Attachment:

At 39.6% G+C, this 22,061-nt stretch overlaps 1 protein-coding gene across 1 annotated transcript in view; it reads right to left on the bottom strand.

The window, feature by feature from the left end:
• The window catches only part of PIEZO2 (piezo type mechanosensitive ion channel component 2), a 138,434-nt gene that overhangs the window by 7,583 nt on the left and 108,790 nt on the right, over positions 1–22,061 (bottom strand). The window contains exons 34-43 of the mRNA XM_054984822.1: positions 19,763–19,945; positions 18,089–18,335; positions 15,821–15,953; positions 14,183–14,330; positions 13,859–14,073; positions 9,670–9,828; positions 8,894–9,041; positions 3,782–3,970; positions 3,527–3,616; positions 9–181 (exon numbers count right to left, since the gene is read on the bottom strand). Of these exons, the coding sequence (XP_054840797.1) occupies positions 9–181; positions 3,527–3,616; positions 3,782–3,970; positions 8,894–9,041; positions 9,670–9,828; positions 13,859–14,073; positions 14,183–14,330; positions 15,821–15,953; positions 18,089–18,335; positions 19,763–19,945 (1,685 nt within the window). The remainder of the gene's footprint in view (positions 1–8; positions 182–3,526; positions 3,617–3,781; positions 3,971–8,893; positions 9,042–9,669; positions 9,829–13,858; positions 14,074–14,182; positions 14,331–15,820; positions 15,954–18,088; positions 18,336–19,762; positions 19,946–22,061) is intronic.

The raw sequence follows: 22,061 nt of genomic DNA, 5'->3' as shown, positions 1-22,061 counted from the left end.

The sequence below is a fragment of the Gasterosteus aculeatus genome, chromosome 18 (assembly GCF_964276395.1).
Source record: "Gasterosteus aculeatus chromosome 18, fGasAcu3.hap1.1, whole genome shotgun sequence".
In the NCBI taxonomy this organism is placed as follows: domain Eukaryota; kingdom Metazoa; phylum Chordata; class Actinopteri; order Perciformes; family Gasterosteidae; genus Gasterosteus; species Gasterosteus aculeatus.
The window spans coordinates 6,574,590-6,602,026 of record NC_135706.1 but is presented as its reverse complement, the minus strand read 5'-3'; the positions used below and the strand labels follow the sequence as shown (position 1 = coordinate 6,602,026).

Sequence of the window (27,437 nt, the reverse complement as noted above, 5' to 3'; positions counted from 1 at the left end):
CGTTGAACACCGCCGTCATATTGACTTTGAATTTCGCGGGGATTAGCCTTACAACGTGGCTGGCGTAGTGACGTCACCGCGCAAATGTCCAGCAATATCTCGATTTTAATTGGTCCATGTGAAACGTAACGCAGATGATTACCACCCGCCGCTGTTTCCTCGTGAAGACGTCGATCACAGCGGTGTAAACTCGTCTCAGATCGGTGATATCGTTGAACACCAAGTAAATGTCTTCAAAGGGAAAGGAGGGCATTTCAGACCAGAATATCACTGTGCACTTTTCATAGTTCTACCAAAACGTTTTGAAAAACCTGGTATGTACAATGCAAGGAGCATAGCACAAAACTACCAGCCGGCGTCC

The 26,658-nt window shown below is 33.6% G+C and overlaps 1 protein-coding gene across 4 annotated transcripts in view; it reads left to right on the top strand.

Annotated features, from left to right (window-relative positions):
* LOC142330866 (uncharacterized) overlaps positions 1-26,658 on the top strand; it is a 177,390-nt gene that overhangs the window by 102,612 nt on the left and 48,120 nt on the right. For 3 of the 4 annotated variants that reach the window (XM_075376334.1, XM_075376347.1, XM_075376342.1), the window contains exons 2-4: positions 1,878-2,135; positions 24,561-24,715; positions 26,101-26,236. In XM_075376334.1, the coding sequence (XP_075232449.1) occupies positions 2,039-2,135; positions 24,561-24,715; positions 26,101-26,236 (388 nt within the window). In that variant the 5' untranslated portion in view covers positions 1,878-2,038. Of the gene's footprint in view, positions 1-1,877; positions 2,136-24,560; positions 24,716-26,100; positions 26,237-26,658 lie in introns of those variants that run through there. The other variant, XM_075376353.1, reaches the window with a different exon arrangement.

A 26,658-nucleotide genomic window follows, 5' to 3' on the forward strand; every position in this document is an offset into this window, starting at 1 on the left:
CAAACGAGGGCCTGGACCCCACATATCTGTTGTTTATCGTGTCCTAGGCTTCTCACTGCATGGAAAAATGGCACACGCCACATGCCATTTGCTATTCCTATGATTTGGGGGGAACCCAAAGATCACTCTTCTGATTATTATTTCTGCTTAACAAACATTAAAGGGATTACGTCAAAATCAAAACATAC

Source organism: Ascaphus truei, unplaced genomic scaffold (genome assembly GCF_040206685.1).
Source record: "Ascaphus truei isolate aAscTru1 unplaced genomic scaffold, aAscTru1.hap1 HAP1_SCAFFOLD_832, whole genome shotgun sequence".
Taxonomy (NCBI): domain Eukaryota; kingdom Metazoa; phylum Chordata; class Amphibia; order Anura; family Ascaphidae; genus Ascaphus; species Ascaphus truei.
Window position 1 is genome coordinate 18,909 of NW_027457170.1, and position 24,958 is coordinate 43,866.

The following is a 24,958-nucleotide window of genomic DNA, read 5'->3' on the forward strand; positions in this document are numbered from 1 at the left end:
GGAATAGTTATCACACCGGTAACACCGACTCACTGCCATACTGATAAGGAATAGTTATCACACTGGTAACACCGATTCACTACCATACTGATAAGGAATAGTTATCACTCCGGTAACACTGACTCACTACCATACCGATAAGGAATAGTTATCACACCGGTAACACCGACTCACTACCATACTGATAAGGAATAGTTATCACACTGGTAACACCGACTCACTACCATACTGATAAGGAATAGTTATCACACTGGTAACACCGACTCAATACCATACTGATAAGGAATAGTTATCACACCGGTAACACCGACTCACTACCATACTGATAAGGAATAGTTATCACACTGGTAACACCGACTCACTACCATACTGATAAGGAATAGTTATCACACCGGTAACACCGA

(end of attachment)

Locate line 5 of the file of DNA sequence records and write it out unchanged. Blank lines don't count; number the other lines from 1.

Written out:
The sequence below is a fragment of the Gasterosteus aculeatus genome, chromosome 18 (assembly GCF_964276395.1).